Sure, the television adaptation of the movie adaptation of the book veers frequently into sentimentality, outright conservatism, and cheap melodrama, but it's these qualities that make it an essential piece of American television. High school football serves as the perfect medium to explore the 21st-century American experience, and the qualities above are part of the deal. With knockout performances from Kyle Chandler and Connie Britton, it's almost too easy to get sucked into the Dillon Panthers' football life.
Futurama (1999-2003; 2008-2013)
Understandably, Futurama looks and feels like a little sibling to Matt Groening's Simpsons. The sci-fi toon imitates its big bro with a similar penchant for wordplay, pop-culture parody, political satire, and visual gags. But after a seven-season run, the story of Fry, a New York City pizza guy who becomes an interplanetary delivery worker after he's transported from 1999 to 2999, has come to boast an immersive, outrageously fun universe all its own.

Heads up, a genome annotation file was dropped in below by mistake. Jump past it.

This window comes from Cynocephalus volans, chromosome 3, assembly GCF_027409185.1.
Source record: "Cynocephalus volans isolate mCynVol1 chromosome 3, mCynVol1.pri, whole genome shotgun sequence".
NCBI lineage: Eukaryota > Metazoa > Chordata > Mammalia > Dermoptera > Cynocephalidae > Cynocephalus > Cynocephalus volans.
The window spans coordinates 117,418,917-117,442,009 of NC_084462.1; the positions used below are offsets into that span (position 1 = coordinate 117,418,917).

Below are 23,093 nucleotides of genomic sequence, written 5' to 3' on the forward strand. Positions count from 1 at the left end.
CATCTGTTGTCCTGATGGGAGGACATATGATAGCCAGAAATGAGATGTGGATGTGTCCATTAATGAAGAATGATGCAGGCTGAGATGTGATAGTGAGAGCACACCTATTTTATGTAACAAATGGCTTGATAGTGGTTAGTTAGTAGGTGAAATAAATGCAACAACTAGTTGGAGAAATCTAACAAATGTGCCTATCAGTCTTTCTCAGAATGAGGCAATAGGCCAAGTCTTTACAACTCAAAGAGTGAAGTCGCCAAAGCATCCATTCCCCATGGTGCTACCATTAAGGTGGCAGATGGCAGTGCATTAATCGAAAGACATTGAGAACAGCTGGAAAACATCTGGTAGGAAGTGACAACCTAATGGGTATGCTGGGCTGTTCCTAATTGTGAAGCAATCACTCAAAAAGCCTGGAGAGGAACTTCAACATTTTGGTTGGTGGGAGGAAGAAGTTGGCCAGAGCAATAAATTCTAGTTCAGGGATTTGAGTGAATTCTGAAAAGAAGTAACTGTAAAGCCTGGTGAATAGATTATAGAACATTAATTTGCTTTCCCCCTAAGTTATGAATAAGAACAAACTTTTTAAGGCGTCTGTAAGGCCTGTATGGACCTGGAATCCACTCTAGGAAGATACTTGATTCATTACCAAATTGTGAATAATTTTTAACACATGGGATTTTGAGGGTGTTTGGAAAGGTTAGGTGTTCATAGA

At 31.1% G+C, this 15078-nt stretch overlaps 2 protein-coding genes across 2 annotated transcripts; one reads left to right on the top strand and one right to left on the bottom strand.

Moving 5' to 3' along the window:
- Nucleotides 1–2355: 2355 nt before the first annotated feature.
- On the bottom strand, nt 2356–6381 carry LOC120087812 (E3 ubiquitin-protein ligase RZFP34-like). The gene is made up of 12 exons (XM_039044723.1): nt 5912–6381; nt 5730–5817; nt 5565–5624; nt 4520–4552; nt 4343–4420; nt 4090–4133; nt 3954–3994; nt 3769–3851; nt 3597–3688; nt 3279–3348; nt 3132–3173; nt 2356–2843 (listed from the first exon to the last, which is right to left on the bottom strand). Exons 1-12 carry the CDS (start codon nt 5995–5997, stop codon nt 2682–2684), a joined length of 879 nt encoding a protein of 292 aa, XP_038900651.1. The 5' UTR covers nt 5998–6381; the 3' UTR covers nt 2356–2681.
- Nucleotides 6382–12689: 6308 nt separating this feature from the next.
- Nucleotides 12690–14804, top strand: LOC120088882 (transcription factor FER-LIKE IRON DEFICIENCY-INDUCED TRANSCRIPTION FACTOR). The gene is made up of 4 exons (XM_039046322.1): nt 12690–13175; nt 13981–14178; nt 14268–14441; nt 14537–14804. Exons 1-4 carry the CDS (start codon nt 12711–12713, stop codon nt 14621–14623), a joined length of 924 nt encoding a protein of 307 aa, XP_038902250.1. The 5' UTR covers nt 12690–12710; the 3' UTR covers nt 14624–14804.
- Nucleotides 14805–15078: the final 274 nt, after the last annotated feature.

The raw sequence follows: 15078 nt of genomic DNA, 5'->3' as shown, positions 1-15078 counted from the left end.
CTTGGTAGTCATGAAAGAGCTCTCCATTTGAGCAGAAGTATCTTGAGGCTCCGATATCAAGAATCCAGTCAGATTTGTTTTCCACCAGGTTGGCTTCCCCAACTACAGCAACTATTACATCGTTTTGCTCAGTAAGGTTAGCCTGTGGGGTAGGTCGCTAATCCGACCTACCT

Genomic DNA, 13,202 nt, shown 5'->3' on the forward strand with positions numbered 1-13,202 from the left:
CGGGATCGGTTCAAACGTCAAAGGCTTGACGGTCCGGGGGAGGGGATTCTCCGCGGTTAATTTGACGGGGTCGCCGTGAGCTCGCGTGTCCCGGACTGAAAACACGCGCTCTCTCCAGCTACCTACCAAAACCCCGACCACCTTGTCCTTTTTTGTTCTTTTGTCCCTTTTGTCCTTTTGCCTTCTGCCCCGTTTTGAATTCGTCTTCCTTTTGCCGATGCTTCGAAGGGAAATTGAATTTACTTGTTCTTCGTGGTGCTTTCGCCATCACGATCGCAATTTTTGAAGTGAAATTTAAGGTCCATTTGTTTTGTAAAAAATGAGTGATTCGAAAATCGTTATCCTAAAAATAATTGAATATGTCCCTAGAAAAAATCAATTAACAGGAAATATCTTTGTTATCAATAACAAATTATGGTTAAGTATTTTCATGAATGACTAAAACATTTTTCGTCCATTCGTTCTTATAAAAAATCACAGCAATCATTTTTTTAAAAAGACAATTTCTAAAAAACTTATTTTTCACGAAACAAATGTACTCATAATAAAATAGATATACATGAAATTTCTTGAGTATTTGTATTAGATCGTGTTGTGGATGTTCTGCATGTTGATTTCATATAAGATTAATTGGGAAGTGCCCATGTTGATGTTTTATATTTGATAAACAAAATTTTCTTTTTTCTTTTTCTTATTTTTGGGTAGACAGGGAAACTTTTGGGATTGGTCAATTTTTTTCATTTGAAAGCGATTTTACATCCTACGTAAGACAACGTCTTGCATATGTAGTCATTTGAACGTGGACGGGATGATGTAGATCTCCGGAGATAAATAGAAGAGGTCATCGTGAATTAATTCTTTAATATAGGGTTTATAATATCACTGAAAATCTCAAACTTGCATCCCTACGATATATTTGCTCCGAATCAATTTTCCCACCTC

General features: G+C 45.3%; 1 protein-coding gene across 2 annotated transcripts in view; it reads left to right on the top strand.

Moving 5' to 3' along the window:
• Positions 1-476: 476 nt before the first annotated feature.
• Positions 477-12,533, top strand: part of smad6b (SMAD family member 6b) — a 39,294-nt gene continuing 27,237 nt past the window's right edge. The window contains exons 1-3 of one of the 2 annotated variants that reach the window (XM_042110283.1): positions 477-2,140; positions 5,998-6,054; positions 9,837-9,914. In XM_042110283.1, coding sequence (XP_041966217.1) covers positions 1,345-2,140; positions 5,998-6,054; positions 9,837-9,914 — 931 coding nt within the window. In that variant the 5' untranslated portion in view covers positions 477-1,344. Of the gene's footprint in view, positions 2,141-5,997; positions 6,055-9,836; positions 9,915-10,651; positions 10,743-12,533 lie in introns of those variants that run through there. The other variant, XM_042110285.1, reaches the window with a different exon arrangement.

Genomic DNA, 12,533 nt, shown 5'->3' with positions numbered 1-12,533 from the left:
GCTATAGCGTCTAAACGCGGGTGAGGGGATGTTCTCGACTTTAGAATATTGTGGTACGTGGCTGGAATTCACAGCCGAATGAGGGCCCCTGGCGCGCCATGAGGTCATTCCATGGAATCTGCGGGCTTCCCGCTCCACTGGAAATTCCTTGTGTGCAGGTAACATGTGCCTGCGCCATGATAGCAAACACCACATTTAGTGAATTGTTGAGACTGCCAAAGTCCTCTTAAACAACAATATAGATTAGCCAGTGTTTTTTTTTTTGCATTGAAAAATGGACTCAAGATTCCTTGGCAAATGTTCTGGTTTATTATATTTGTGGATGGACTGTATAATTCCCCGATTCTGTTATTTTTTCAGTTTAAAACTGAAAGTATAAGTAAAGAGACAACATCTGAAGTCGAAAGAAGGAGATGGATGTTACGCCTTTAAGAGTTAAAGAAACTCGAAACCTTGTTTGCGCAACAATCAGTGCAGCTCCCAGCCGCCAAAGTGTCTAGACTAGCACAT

Gilmore Girls (2000-2007)
In case you haven't heard, Netflix revived Gilmore Girls -- so you can catch up with this wisecracking mother-daughter duo before watching the four-episode follow-up. The show takes place in the quirky small town of Stars Hollow and features a dynamic supporting cast so fully fleshed, you'll feel like a local after your first hour. For extra credit, the Gilmore Guys podcast dissects the series episode by episode, providing a present-day watercooler for your thoughts on a 17-year-old show.
Halt and Catch Fire (2014-present)
Man, if you like how pseudo-psychotic, bold, and impossibly ahead-of-the-game Tom Hardy is on Taboo, you'll love Lee Pace on Halt and Catch Fire. Christopher Cantwell and Christopher C. Rogers' period saga sends the actor to Texas in the '80s, where he plays a tech visionary hell-bent on disrupting the computer revolution. Along with a top engineer (Scoot McNairy), a prodigy (Mackenzie Davis), and his new employer -- Cardiff Electric -- Pace & Co. race to clone and tweak IBM's processor to make more efficient, portable PCs. Loosely inspired by Compaq's real-life IBM rivalry, Halt and Catch Fire delivers with complex character relationships and top-notch acting (shout-out to the always-underrated Toby Huss). Also, great music.